By the Grace of God

March 2008

Angela Williams

Angela Williams entered nursing school in 1953. She received undergraduate and master’s degrees and completed postgraduate work. Certified as a Clinical Nurse Specialist in psychiatric and mental health nursing, Angela’s dedicated service included work in veterans hospitals, cancer centers, psychiatric clinics, and hospice programs. After her retirement from hospice in 1999, she became a certified Doula, helping parents care for their newborns. Angela lives in California and has five children and eight grandchildren.

At age nineteen, I received a scholarship to nursing school, believing with all my heart that being a nurse was a wonderful way for me to express my spirituality. Taking care of God’s creations, I would be serving God and letting my life be one that was dedicated to Jesus.

Early on in my training, however, I faced a challenge that I thought might cause me to leave nursing school. I could not tolerate the distinct aroma of patients who were very sick. I would often have to stop caring for patients when I smelled an odor caused by illness emanating from them. Sick to my stomach, I would run to the utility room.

One day while preparing to bathe a gravely ill man, I felt my stomach begin to churn violently, and I rushed to the utility room. I became still for a few moments, and my own healing began with this declaration: I am going back to this patient, and I will care for him as if I were taking care of Jesus. And I did, bathing the man from head to toe without any difficulty. I then changed his bedding and left him in a beautiful state of dignity and peace. By the grace of God, I never again had a problem caring for a patient.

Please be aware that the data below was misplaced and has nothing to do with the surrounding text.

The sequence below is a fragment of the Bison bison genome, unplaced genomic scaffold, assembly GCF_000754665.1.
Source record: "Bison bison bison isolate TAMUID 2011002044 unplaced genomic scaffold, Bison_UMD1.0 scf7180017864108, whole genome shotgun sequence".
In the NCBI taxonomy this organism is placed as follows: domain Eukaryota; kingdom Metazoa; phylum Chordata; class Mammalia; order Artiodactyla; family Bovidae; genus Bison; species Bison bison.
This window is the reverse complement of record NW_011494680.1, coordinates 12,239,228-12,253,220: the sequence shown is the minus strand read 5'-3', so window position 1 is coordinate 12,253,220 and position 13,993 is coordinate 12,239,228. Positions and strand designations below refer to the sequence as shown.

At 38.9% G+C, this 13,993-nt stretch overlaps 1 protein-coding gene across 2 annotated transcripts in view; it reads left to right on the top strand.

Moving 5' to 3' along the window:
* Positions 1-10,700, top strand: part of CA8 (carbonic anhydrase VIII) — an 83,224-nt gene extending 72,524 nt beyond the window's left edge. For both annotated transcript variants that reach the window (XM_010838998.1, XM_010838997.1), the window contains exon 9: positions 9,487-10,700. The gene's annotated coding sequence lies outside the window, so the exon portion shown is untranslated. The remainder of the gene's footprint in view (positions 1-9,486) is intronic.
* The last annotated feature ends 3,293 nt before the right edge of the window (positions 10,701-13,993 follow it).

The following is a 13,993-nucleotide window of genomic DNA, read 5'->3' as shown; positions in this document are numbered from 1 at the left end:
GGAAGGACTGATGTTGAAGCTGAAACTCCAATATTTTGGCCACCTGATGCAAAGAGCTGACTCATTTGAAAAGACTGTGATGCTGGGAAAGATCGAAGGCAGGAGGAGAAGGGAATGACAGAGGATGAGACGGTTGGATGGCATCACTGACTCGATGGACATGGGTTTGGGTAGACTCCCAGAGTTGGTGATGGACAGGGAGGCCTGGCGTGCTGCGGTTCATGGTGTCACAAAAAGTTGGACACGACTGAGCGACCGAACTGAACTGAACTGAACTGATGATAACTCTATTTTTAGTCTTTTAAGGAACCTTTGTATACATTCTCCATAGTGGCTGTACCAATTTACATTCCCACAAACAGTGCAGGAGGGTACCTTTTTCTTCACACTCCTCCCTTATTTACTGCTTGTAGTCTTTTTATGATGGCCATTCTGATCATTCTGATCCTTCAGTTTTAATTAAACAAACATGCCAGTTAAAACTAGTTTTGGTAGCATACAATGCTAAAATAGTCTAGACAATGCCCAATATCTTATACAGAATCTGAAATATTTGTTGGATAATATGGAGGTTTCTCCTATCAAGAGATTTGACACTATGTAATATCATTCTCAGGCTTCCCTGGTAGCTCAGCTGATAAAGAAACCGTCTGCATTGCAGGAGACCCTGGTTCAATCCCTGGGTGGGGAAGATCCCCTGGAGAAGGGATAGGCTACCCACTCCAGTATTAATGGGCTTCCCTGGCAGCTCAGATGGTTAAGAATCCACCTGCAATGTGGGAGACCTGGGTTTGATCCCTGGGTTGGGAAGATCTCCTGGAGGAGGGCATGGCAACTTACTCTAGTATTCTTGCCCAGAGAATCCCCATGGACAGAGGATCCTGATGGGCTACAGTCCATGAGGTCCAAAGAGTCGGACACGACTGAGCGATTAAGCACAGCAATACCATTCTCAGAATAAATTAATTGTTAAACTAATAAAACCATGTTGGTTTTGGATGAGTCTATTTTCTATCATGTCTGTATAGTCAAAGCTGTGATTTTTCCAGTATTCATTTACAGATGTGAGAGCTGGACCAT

No matter how dire the circumstance may seem, God’s grace does flow through us when we are willing to put someone else’s needs ahead of our own. Grace comes through us when we have compassion for others that surpasses our own comfort level.

Healing Love

From early childhood growing up in church, I had two dreams. One was to serve God by caring for others, and the other was to marry and have a family of my own. Following my dream, I married a doctor, and we had five children. Over the years, however, my dream became a nightmare. Being in a marriage that my spouse did not honor, I found my marital situation unbearable. A divorce, however, meant that I would have to leave the church that I loved so much. I knew that in order to preserve my self-respect and even my sanity, a divorce had to happen.

During this time, I found Unity Magazine and upon reading it, I learned about God and the grace of God that was continually blessing all creation. Nurtured by an understanding that God accepted me as I was and loved me unconditionally, I felt a healing take place within me.

Several years after the divorce, still chasing the dream of a happy marriage, I married a second time. When I was diagnosed with cancer—just when I needed him most—my husband left me. I moved to California to be near my three daughters. I settled in San Mateo and began a new career by developing the first psychiatric home-care program for the county. Like working as a student nurse, reaching out to care for others helped me to heal; this time from cancer.